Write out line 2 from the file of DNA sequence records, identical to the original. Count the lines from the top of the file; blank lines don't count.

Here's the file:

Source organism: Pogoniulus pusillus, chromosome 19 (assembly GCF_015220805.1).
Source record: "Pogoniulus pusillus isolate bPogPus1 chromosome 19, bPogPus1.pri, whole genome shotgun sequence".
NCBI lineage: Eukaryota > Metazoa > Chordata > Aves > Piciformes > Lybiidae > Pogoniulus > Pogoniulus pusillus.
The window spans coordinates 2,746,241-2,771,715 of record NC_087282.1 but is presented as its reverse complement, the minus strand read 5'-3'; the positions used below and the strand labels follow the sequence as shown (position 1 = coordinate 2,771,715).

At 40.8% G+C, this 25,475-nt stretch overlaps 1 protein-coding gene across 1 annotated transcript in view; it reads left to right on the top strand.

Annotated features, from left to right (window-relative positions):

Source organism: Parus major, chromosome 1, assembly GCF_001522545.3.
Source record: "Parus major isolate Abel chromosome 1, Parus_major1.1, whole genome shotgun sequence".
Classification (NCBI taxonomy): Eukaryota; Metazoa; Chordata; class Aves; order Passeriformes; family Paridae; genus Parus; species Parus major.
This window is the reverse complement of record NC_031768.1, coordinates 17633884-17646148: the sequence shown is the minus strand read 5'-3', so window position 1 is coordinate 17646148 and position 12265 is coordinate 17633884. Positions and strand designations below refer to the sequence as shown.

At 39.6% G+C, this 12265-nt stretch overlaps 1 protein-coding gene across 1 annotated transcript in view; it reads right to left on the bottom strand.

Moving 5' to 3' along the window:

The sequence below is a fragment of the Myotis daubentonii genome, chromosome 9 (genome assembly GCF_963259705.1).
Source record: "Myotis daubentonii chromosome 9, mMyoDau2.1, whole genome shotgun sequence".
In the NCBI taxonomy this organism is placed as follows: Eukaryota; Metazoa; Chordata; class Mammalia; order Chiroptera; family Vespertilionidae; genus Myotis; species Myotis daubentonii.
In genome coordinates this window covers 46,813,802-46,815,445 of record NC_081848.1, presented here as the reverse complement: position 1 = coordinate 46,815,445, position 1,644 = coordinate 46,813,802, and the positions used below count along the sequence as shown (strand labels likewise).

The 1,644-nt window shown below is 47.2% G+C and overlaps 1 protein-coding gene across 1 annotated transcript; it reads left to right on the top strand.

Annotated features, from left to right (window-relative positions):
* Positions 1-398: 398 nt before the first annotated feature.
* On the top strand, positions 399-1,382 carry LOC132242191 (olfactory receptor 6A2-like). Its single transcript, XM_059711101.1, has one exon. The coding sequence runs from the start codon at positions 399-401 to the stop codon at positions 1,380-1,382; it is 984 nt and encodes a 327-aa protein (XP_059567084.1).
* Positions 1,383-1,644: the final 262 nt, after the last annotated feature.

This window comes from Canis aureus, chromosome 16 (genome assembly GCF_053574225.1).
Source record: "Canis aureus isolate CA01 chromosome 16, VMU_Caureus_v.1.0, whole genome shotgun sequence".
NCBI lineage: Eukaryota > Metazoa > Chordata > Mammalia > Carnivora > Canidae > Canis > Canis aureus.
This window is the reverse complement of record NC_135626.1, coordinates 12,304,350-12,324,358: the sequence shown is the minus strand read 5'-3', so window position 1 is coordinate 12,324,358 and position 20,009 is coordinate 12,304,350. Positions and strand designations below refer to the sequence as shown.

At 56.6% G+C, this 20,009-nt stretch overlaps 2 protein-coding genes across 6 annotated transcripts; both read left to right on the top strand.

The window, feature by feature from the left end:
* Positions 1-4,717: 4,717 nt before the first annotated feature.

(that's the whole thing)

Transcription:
Source record: "Pogoniulus pusillus isolate bPogPus1 chromosome 19, bPogPus1.pri, whole genome shotgun sequence".